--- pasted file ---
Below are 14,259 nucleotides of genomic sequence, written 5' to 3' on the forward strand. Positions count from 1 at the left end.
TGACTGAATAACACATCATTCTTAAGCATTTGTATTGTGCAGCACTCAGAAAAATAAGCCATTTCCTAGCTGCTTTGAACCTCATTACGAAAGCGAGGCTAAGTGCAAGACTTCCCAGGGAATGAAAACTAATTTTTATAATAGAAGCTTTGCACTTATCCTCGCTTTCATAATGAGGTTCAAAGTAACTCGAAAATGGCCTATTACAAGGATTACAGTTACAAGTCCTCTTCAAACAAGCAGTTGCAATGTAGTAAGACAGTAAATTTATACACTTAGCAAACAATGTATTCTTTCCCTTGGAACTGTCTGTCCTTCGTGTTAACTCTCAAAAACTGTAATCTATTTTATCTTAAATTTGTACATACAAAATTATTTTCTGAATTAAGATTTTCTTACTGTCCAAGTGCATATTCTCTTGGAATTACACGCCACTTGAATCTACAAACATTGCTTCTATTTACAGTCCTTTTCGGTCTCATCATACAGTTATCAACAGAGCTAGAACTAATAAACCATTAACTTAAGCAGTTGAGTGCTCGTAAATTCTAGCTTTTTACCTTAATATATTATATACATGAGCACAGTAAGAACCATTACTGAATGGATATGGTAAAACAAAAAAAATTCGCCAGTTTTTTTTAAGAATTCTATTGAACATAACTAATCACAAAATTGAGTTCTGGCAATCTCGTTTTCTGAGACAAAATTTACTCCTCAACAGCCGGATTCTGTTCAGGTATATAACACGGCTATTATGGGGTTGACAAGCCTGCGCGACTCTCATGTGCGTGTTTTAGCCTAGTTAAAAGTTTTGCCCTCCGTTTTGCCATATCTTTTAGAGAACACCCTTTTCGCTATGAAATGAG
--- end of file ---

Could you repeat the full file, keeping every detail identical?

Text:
Below are 14,259 nucleotides of genomic sequence, written 5' to 3' on the forward strand. Positions count from 1 at the left end.
TGACTGAATAACACATCATTCTTAAGCATTTGTATTGTGCAGCACTCAGAAAAATAAGCCATTTCCTAGCTGCTTTGAACCTCATTACGAAAGCGAGGCTAAGTGCAAGACTTCCCAGGGAATGAAAACTAATTTTTATAATAGAAGCTTTGCACTTATCCTCGCTTTCATAATGAGGTTCAAAGTAACTCGAAAATGGCCTATTACAAGGATTACAGTTACAAGTCCTCTTCAAACAAGCAGTTGCAATGTAGTAAGACAGTAAATTTATACACTTAGCAAACAATGTATTCTTTCCCTTGGAACTGTCTGTCCTTCGTGTTAACTCTCAAAAACTGTAATCTATTTTATCTTAAATTTGTACATACAAAATTATTTTCTGAATTAAGATTTTCTTACTGTCCAAGTGCATATTCTCTTGGAATTACACGCCACTTGAATCTACAAACATTGCTTCTATTTACAGTCCTTTTCGGTCTCATCATACAGTTATCAACAGAGCTAGAACTAATAAACCATTAACTTAAGCAGTTGAGTGCTCGTAAATTCTAGCTTTTTACCTTAATATATTATATACATGAGCACAGTAAGAACCATTACTGAATGGATATGGTAAAACAAAAAAAATTCGCCAGTTTTTTTTAAGAATTCTATTGAACATAACTAATCACAAAATTGAGTTCTGGCAATCTCGTTTTCTGAGACAAAATTTACTCCTCAACAGCCGGATTCTGTTCAGGTATATAACACGGCTATTATGGGGTTGACAAGCCTGCGCGACTCTCATGTGCGTGTTTTAGCCTAGTTAAAAGTTTTGCCCTCCGTTTTGCCATATCTTTTAGAGAACACCCTTTTCGCTATGAAATGAG